I started my education at the basic school level, which was free for everyone. But when I graduated to go to the junior high school, there comes a problem because there was not enough money for me to go to school. And I said, “No I have to go to school because I cherish nursing and I want to be a nurse in the future.” So my mother took it upon herself to sell her belongings in order to support me to go to school because we didn’t have money, but my Dad said, “No, it is a waste of time, since she can’t do it by herself and there is not enough enough money to complete after my junior high school,” but my mum said, “No she has to.”

She started selling her belongings and she had enough money to send me to school by then, that was junior high school. So when I started I said, “No, I have to help my mother, because human beings don’t just have to depend on one for survival, no you must take your own challenge into consideration and struggle hard in order to earn a living because time waste will never be gained back.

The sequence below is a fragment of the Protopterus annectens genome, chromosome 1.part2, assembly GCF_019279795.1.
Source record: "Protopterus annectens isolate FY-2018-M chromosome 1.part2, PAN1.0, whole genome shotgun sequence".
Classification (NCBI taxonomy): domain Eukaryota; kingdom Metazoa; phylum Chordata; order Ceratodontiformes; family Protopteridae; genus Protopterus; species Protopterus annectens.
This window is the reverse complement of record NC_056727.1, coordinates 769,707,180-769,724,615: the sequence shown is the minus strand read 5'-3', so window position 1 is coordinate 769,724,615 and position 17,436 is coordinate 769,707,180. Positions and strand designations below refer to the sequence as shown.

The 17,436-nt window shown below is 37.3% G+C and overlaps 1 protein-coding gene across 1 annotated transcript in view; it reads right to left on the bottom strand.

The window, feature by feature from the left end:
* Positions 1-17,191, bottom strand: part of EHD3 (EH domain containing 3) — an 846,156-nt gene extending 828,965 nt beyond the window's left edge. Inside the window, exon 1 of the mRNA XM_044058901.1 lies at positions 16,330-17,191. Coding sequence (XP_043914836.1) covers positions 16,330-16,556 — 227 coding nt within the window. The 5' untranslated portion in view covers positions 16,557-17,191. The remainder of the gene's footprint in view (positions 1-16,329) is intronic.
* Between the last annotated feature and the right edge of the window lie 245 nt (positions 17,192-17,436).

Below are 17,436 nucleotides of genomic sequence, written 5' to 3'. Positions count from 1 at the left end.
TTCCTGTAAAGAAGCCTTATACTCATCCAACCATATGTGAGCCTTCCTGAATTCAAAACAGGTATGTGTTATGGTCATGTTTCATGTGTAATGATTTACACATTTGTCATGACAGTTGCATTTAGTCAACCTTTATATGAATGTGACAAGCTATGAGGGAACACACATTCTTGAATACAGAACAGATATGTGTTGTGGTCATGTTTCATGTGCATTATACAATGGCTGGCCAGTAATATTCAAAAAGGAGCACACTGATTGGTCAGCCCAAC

So, with this I was given money to buy some books, I didn’t use it, I got a copy from my friend, so I used that money to buy chewing sticks. As you can see me carrying sticks. They are sticks back in Ghana, we chew to brush our teeth in the morning and also in the night before going to sleep. So I started this business in order to help my mother so that I will be able to complete my education.

So I started selling this every morning, 4 a.m., I woke up very early, 4 a.m., carried these sticks, you can see me there carrying the sticks, carried these sticks to the market, sell it before going to school. And after school I have to come back, pick these sticks and sell them again, in order to get my basic needs in school and also to get some money to feed on. So I did this for the rest of my junior high school stay, and after selling I had to come home and learn.